Fractals, geometric patterns that repeat themselves at smaller and smaller scales, turn up everywhere in nature--in lightning, coastlines, and clouds. Now a physicist at the University of New South Wales has found them in a decidedly artificial setting: the famed drip paintings of Jackson Pollock.
While gazing at a Pollock one day, Richard Taylor was struck by its resemblance to the fractals he had been studying. So he scanned some Pollocks into a computer and analyzed them. The computer confirmed their fractal nature and calculated the fractal dimension, a number describing the richness of the underlying pattern.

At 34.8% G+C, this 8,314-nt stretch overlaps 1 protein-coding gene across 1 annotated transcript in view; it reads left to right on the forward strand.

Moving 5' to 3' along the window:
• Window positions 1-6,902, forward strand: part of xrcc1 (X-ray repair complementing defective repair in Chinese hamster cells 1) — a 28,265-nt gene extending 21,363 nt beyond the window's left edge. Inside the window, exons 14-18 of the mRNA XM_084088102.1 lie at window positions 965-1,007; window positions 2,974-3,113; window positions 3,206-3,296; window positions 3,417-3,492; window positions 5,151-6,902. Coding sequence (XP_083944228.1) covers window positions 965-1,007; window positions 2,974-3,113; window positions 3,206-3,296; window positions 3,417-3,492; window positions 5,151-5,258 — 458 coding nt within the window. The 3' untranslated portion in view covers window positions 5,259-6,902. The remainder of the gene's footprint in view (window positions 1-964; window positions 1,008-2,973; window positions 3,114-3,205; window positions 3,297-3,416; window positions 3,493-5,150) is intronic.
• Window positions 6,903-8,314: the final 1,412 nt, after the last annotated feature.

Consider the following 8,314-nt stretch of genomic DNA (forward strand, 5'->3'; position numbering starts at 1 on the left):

Taylor found that the dimension of Pollock's art steadily rose from 1.0 in 1943 to 1.72 in 1952. That trend is so distinctive that a conservator at the Museum of Modern Art in New York City approached Taylor about using his analysis to authenticate disputed Pollocks. And Taylor sees new meaning in Pollock's notoriously abstract drip technique. "It was representing nature," he says.